Any participant who lists patents or provides information or other services does so on a purely voluntary basis. This can be contrasted with the Orange Book, where providing patent information is mandatory. Pat-INFORMED is already limited to just twenty participants and their patents. Many drug names do not appear. Hopefully this picks up and we see more pharmaceutical companies adding information.

The next issue is twofold. The terms state that “Once fully populated, information in the database will be updated at least annually”. Firstly, it points to the fact that the database is essentially incomplete, or a work in progress. There’s no indication as to when it will be complete. Secondly, it won’t be updated very often, which can lead to out of date information being relied upon. Commercial patent database providers and many national patent offices update their information daily, or at the very worst, weekly.

There are some challenges to searching for pharmaceuticals, and this database touches on one of those in particular. Pat-INFORMED relies on the International Nonproprietary Name (INN) or ‘generic’ name of the drug as the basis of the search. This is deliberate. It is relying upon participating pharmaceutical companies to provide patent information that might otherwise be undiscoverable by someone searching for an INN in PatentScope, for example.

Generic or brand names are not likely to appear in patent specifications early in the lifecycle of a particular drug, typically because the INN is approved some years after the first, or ‘molecule’ patent.

The language of the INNs and medical sector is different to the language of patents, which describe drugs in different ways or with different names.

It is therefore difficult to identify relevant patent applications filed before the INN is approved through a search using the common, generic name.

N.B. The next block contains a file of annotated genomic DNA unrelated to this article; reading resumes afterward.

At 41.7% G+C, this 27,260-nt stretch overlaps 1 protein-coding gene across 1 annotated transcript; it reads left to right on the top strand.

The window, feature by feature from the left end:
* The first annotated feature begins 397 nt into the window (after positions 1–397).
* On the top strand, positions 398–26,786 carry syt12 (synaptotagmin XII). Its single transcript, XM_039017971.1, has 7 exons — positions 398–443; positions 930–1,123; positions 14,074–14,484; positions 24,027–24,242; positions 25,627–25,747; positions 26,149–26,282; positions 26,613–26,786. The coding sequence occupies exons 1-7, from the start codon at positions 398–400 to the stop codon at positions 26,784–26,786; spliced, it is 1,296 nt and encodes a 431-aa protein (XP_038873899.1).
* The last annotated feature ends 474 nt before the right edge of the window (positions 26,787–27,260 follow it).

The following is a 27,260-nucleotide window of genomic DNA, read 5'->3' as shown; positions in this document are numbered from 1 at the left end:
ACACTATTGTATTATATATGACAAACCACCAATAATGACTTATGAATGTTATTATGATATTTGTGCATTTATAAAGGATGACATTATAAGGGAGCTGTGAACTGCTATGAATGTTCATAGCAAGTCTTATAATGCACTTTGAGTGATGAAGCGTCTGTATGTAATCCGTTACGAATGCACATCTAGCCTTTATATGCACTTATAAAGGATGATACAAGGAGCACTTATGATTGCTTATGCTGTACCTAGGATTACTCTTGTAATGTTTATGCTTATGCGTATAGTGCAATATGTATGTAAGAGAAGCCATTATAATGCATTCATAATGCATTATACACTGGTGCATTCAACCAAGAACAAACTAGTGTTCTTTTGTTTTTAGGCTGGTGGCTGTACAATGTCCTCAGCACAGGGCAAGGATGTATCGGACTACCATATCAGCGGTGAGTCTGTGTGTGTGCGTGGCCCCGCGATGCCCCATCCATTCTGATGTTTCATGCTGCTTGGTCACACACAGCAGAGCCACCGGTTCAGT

A variety of sources of information is required to bridge the information gap between the molecule patent of a pharmaceutical and the recommendation of its INN.

Some of the pieces of information are non patent, such as the chemical name, the manufacturer’s code name and the drug type.

For example, the drug Brexpiprazole, approved in the United States in 2015, was originally filed as a patent application in 2006 and obtained its recommended INN in 2012,        and is known by its chemical name (7-{4-[4-(1-benzothiophen-4-yl)piperazin-1-yl]butoxy}quinolin-2(1H)-one), its manufacturer’s code (OPC-34712) and the drug type (antipsychotic/antischizophrenic).

Two of these pieces of information should be enough to identify the molecule patent as US7888362 as its chemical name appears in claim 7 and the drug type appears in the preamble. The third piece of information has been used in eleven patent families to identify the drug as being of interest, with some prior to the INN being proposed.

Other sources of information are relevant to a patent search. These include the IPC (International Patent Classification), or more recently, the CPC (Cooperative Patent Classification), and citation searching.

The patent classes that a drug such as Brexpiprazole is placed into are very straightforward. The compound class (C07D409) focuses on the benzothiophene ring and what is attached to it; the active ingredient class (A61K31) considers the piperazine ring as the primary ring; and the indications class (A61P25) relates to disorders of the nervous system and specifically mentions antipsychotics and schizophrenia. It is unlikely that a patent application relating to Brexpiprazole will not be placed in the correct patent class.

There are also other patent classes that may be of interest that relate to the pharmaceutical form or the inactive ingredients making up the form.

There are a number of searching techniques available that use these patent classes either alone, together or in combination with other pieces of information such as keywords and relevant parties (especially the manufacturer) that enable a searcher to locate relevant patent families filed between the filing date of the molecule patent and a time when the INN is in common use.

It is also worth remembering just because there is an INN, and it is in common use, that patent applicants will use it. There is no requirement to do so. For instance, use of the generic name ‘Brexpiprazole’ peaks in 2016, some four years after the INN was approved. Some advantage can be sought by not using the INN and instead referring to the chemical name, the manufacturer’s code or sometimes “the compound of Formula I” in order to disguise the application to avoid early discovery of a competitor’s intentions.

A further method of discovering patent applications filed before the INN is approved is citation searching. A patent application filed today may cite some related, earlier filed patents in the preamble, so while those earlier patents may not mention the INN, the later patents make the link.